Towards the end of Grade 10, back in 1989, I programmed a baseball simulator.

More accurately, I tried to program a baseball simulator. It was based on the Strat-O-Matic board game. The language I used was Pascal. More specifically, it was probably Turbo Pascal.

I managed to get only one small part of the program I had envisioned working. But, in the end, I got part of it to work. It was a very satisfying conclusion to hours and hours and hours of hard and solitary work.

Did I mention the hours of work?

Almost thirty years later, I have decided to dip my toe into programming again. In doing so, I have discovered that many of the basic concepts and techniques are very familiar to me. It seems some of the hard work with Pascal all those years ago has stuck. My explorations feel more like a homecoming than a journey into the unknown.

Admittedly, I am very much a newbie. There is much much more to learn and, for me, therein lies the fun. There will always be much more to learn. The field is always evolving. Thanks to the internet, there are also plenty of high-quality resources to help keep my learning moving forward.

So, where am I headed?

I have an idea for an web application that might have some commercial value but I’m not holding my breath. I also have an idea or two for some games that I think will be fun. I’d also like to explore what is possible in terms of storytelling. There has to be more that can be done with the internet beyond using it as a fancy distribution channel. And, yes, I have an idea for a baseball simulator. In this case, however, its inspiration is Ookiku Furikabutte and Baseball Stars.

Whatever the outcome, developing the ideas into a functioning reality will be a valuable learning experience. In this day and age, if you can conceive it, conceptualize it, and break it down into discrete and manageable problems, you can build it.

And the importance of breaking a problem into its smaller parts is pretty much what I learned with my first baseball simulator. I was overly ambitious to start, but, eventually, I focussed on one part of the game and got it to work. With a bit more time and focus, I’m pretty sure that I could have developed the whole thing. Now, thirty years later, I have the focus. I need only make the time.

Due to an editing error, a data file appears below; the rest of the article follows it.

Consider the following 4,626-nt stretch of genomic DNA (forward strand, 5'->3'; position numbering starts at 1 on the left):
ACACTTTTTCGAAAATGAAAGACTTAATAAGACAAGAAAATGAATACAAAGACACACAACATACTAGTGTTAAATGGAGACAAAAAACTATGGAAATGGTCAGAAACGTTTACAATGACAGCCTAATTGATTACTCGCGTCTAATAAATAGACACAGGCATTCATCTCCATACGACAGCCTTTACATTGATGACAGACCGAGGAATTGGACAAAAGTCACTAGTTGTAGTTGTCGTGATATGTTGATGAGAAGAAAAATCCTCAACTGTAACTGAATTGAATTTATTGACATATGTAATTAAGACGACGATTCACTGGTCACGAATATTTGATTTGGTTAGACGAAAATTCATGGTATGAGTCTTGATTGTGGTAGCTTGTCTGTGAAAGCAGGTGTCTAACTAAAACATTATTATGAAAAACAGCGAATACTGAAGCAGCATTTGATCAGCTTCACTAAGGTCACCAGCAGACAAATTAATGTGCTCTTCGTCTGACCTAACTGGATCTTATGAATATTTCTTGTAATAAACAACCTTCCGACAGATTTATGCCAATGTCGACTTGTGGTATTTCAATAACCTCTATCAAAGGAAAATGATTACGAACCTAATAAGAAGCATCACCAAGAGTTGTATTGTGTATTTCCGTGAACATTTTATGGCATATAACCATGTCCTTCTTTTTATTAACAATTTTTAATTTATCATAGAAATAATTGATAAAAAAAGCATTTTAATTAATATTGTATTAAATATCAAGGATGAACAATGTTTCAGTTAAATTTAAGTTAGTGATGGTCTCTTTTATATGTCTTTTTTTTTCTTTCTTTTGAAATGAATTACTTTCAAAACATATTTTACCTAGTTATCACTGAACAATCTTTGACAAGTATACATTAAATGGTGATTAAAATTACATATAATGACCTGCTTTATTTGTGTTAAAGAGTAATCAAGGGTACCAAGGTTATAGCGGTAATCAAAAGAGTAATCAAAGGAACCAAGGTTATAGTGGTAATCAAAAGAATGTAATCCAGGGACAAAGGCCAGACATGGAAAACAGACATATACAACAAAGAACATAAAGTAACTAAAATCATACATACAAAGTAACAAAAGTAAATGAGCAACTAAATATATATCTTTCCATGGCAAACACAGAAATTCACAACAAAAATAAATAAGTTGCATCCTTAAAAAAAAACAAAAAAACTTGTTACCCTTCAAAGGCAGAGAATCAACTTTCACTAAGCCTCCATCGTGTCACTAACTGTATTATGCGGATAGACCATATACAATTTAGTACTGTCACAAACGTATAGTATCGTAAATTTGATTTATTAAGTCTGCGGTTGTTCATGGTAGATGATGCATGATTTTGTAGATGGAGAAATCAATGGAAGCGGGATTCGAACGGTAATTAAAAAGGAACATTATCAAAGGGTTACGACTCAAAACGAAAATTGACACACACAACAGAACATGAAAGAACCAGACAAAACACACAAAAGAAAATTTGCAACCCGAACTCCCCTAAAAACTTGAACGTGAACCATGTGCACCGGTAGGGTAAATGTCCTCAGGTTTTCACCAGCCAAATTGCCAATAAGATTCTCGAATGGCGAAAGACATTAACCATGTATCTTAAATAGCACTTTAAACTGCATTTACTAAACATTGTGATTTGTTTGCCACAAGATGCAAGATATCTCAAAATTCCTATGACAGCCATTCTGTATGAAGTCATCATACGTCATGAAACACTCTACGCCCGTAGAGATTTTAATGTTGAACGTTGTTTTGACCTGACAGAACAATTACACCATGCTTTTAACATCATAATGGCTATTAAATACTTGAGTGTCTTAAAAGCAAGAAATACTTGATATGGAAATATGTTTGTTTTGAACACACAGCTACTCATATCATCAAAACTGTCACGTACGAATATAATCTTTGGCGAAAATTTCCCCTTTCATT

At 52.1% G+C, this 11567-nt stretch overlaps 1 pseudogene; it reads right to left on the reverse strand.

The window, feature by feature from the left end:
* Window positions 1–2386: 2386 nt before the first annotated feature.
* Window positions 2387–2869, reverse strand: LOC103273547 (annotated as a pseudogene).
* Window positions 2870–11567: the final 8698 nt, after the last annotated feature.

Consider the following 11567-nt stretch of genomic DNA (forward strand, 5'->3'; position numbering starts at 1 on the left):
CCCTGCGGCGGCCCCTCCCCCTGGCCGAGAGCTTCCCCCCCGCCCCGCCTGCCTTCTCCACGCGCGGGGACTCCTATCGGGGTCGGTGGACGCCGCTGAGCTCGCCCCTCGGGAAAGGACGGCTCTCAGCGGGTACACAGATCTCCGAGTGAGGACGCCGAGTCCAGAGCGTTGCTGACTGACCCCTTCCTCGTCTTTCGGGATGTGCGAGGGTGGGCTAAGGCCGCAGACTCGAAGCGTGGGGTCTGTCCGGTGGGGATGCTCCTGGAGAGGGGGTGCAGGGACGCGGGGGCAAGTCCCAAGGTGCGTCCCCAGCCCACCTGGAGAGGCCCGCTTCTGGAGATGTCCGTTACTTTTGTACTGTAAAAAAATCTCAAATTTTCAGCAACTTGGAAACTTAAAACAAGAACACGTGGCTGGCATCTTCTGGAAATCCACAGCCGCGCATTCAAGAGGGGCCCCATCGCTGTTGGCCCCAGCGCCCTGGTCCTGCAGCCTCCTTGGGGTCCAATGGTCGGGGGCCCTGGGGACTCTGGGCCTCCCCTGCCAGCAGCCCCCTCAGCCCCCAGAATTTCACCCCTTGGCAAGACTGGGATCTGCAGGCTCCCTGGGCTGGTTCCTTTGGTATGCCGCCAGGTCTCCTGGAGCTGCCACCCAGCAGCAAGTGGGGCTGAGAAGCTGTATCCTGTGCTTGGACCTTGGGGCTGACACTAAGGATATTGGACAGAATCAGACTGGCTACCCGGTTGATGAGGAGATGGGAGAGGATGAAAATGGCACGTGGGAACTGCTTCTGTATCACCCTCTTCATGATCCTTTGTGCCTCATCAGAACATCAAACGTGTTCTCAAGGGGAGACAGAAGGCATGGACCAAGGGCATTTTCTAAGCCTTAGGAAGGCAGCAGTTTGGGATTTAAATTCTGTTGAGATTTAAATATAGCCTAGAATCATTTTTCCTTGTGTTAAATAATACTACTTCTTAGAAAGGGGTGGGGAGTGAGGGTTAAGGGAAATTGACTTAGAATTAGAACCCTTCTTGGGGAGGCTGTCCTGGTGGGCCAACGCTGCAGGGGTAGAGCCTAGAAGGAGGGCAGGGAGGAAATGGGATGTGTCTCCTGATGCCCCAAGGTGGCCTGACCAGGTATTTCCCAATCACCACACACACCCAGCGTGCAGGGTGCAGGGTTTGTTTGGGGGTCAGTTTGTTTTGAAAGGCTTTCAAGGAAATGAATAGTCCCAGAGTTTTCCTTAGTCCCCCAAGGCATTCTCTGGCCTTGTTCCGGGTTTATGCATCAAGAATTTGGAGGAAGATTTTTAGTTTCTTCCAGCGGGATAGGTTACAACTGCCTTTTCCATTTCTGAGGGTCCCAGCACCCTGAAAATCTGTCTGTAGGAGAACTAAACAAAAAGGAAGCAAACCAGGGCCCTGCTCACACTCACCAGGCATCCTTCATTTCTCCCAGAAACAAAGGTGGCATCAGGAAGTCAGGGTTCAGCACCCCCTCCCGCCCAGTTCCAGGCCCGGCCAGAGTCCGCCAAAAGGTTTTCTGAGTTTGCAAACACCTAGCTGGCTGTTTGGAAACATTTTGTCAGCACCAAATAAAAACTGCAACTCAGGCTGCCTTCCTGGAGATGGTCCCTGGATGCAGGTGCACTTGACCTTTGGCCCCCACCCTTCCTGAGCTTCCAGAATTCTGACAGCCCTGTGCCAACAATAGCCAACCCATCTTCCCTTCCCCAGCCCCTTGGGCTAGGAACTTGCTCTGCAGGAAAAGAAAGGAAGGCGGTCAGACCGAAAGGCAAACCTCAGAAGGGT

4 thoughts on “2018 goto 1989: a return to programming

  1. “Towards the end of Grade 10, back in 1989, I programmed a baseball simulator.”

    I have no memory of this. Am I forgetting, or was this a hush-hush project?

  2. Great post, I am actually tempted to get back into this again now. I am fluent in ZX81 BASIC as well as Apple II plus. I also took a Pascal course on an Apple computer in high school.

    But speaking of computers, would you be willing to write a post on the current (as opposed to all the ones in the past) Facebook privacy scandal? Two question that fascinates me are:
    1. Would you be willing to pay one dollar a month (an arbitrary amount) to Facebook if they left your private information alone?
    2. If Facebook adopted such a business model, could they afford to stay in business?

    Personally, I am not on Facebook, but I am on Twitter, and I WOULD be willing to pay them a dollar a month because I do enjoy their service.

    1. Thanks for reading and your comment, Jan!

      I would definitely recommend you get back into programming. With your background and experience, you’d be up and running in no time. There’s also lots of valuable and free resources.

      https://www.freecodecamp.org/ might be a good start. I’m really enjoying it.

      I have made a few notes for a post about the “scandal.” The short answer is “don’t believe the hype.”

      This article is worth a read:

      View at Medium.com

      1. I would happily pay a regular fee if they got rid of ads and stopped pushing content that they decide I want to see. At minimum, I’d stick around to see how the “community” changed, when people who aren’t willing to pay such a fee leave. I’m not especially worried about the privacy stuff.

      2. There is a price point that would work, although I imagine the stock price might tumble. If there is any rationality to FB’s valuation (and I don’t think there is much), it is the probably false hope that sufficient personal detail will lead to ads that people just can’t resist clicking.

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